Thirty years ago, American prisoners of war were being brutalized in North Vietnam, and an outraged American government sought to shame their captors into respecting the Geneva Conventions. The treatment of Americans never came close to being humane. But, as Sen. John McCain (R., Ariz.) has said of his POW ordeal: “I’m certain we would have been a lot worse off if there had not been the Geneva Conventions around.”
That’s an important story to remember as Americans debate whether the Geneva Conventions should be upheld in the treatment of prisoners from Afghanistan. It reminds us that the issue is not about whether we sympathize with accused terrorists who probably don’t want our sympathy anyway. It is about protecting a set of rules that protect all people, including American servicemen and women taken captive in war. It is about preserving America’s right to complain when Americans are mistreated overseas.
To his credit, Secretary of Defense Donald Rumsfeld acknowledged last week that the conventions do apply to all of the prisoners at Guantanamo Bay, reversing earlier statements to the contrary.
What do the conventions tell us about how these prisoners should be treated? The al-Qaeda detainees probably are not entitled to formal POW status because they did not fight for a regular army, wear insignia that identified them as soldiers, or respect the rules of war. If so, they could be tried for war crimes or terrorist acts in the President’s proposed military commissions, as long as the trials respect due process.
But the Taliban detainees probably should be called POWs. They fought for the regular armed forces of Afghanistan. Rumsfeld has suggested that this rule may not apply to the Taliban because they weren’t internationally recognized as the government of Afghanistan. But the Geneva Conventions don’t make that distinction. Nor has the United States: In the Korean War, for example, neither the United States nor the United Nations recognized the communist government of China, but U.S. forces treated Chinese prisoners as POWs.
If any of the detainees are POWs, the Geneva Conventions oblige them to give only their name, rank and serial number. But that doesn’t mean the military can’t interrogate them about other things, including possible future attacks. And the United States can still prosecute them for war crimes in a military court martial.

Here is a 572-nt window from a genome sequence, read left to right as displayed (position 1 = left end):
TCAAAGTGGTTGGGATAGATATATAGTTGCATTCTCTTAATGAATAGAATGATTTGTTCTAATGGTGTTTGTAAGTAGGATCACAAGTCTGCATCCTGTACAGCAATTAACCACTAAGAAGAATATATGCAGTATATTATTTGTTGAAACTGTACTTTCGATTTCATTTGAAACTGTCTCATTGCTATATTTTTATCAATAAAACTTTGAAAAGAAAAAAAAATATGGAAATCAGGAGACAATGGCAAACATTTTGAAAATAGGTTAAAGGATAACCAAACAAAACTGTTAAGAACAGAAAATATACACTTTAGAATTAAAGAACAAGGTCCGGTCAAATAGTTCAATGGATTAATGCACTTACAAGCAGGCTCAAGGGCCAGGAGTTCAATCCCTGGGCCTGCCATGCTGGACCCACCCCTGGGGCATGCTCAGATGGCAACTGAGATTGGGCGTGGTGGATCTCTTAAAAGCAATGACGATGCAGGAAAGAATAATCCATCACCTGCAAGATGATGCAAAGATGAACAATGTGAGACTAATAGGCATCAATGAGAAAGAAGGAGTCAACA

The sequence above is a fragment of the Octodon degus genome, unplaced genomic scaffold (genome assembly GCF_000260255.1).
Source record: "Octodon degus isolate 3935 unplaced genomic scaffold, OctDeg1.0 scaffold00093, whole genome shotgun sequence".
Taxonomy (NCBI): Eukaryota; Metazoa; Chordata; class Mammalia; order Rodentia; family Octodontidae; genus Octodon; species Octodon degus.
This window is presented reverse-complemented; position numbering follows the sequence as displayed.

Who determines whether they are POWs or “unlawful combatants,” as the Defense Department has called them? Rumsfeld cannot make that call himself. When there is any doubt about a prisoner’s status, the conventions require that they be considered POWs until a “competent tribunal” decides otherwise, and so do U.S. military regulations. The Defense Department should respect its own rules by convening such tribunals without delay.
Whatever the prisoners’ legal status, the Geneva Conventions entitle them to be treated humanely. In many respects, the military has taken this responsibility very seriously, while taking understandable steps to protect itself from dangerous prisoners. The main problem has been the confinement of prisoners in metal cages open to the elements – conditions Americans would surely condemn if American prisoners were subjected to them overseas.
For all the debate on this issue, the Defense Department has essentially acknowledged the conditions are inadequate by pointing out that the shelters are temporary, and promising to build permanent facilities. That effort needs to be accelerated.
There is an easy way for the administration to settle the debate. The Red Cross is now inspecting the facilities in Guantanamo and will be making its recommendations privately to the Defense Department. Rumsfeld should release those recommendations, and he should pledge now to follow them.
If the administration does that, it will clear up much of the controversy and confusion. It will be showing that nations can bring terrorists to justice without sinking to their level. And it will ensure that the next time American servicemen and women are imprisoned overseas, the Geneva Conventions will still be there to protect them.
Tom Malinowski is Washington advocacy director of Human Rights Watch